It’s that time again. It’s the end of the year where we assess and realign things. Do you have a social media policy in place for your company? If so, how often do you review it? Now would be a good time.
If you don’t have a corporate social media policy, now would be a good time to implement one.
Public or private, a company’s market value or equity is based directly on the assets it retains. It’s a good business practice to regularly assess company assets.
Assets both tangible (like cash, property, and buildings) and intangible (like your digital reputation, policies and procedures, and social media presence) are directly responsible for a company’s market value.
Intangible assets such as digital properties, all your content and your online reputation are better protected when there’s a company-wide, written social media policy. Reviewing your policy on an annual basis is a best practice.
Just as a regular review of revenue, expenses and operations brings many benefits, so does a social media policy review.
There’s a lot of angst and fear still present with social media. An annual review takes some of the sting out. You can’t control everything but with a good policy in place, you’ll leave a lot less up to chance.
Upon hire, each employee should have signed an acknowledgment of receipt of the company’s social media policy.
A process to conduct annual reviews of company policy on everything is always a good idea but it’s crucial to social media. Why? Because social media changes often and a company’s social media policy should evolve along with it.
We’ve all witnessed one or more catastrophes when companies haven’t set up their social media accounts correctly…and some barely make it out alive.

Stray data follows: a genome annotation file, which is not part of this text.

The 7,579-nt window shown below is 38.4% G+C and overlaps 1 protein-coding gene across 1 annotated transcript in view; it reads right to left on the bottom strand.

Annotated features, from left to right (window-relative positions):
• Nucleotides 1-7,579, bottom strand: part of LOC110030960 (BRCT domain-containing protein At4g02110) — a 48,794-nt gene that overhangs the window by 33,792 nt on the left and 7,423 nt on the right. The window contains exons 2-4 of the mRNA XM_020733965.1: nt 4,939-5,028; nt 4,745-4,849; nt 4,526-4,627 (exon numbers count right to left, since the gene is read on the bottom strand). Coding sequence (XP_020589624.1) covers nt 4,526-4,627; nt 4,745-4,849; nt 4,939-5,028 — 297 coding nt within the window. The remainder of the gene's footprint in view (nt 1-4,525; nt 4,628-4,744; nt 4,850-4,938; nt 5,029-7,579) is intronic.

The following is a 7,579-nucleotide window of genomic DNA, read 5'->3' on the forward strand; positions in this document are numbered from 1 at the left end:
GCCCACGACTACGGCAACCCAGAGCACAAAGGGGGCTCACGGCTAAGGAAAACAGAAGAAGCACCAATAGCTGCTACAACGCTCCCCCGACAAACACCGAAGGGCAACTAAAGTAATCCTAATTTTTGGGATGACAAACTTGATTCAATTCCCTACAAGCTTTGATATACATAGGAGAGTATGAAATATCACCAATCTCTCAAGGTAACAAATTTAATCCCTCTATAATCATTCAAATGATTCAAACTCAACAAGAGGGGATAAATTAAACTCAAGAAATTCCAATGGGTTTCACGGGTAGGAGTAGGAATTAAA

One of the benefits of doing a year-end social media policy review is you can examine each account, figure out if you’re set up correctly and make a course correction if necessary.
There are specific best practices to setting up and maintaining social media accounts. First order of business is to only allow company domain emails to be designated Admins on your accounts.
We’ve seen enough social media debacles at Kruse Control in the last ten years to know that it’s not a matter of if, but when it could happen to anyone. Are you prepared should it happen to you?
The first step is determine and document what a social media crisis is.
Having a company-wide plan in place will empower you to act quickly and effectively when a crisis begins. Instead of wasting time debating how to handle things on social media, you’ll be prepared to take action and prevent the crisis from growing out of control.
There’s a lot of pressure for companies to communicate online today. The use of social media brings about certain responsibilities to mitigate liability.
Some of the places where a company could get into trouble are:
Pro Tip: The use of social media increases the risk of accidentally committing libel, slander, copyright infringement, and privacy invasion increases. All those tweets and posts can lead to lawsuits, but a General Liability Insurance policy can help. It includes protection for “advertising injury,” which can cover claims from your competitors or the public.